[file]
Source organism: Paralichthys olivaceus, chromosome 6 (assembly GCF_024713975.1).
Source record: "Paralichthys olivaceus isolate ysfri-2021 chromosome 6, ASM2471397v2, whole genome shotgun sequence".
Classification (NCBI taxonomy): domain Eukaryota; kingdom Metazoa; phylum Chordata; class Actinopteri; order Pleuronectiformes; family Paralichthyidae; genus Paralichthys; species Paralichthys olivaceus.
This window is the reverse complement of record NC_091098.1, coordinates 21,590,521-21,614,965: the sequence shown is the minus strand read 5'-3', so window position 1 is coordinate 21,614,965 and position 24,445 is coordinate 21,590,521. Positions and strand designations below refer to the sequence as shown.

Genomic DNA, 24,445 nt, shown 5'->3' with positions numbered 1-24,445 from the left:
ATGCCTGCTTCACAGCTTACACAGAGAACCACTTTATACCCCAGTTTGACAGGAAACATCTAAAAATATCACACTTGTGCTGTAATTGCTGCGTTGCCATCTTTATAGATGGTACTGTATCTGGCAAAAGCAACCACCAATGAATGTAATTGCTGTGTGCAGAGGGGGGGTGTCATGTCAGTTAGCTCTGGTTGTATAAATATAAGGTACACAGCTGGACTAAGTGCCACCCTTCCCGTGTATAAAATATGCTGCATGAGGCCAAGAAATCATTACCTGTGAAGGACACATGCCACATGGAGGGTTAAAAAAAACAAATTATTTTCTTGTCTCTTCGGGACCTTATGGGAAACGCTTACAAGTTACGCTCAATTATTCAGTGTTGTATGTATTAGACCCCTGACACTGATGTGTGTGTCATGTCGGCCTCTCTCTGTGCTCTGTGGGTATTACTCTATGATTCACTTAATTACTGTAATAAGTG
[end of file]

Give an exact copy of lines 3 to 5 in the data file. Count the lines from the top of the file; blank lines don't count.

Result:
Classification (NCBI taxonomy): domain Eukaryota; kingdom Metazoa; phylum Chordata; class Actinopteri; order Pleuronectiformes; family Paralichthyidae; genus Paralichthys; species Paralichthys olivaceus.
This window is the reverse complement of record NC_091098.1, coordinates 21,590,521-21,614,965: the sequence shown is the minus strand read 5'-3', so window position 1 is coordinate 21,614,965 and position 24,445 is coordinate 21,590,521. Positions and strand designations below refer to the sequence as shown.

Genomic DNA, 24,445 nt, shown 5'->3' with positions numbered 1-24,445 from the left: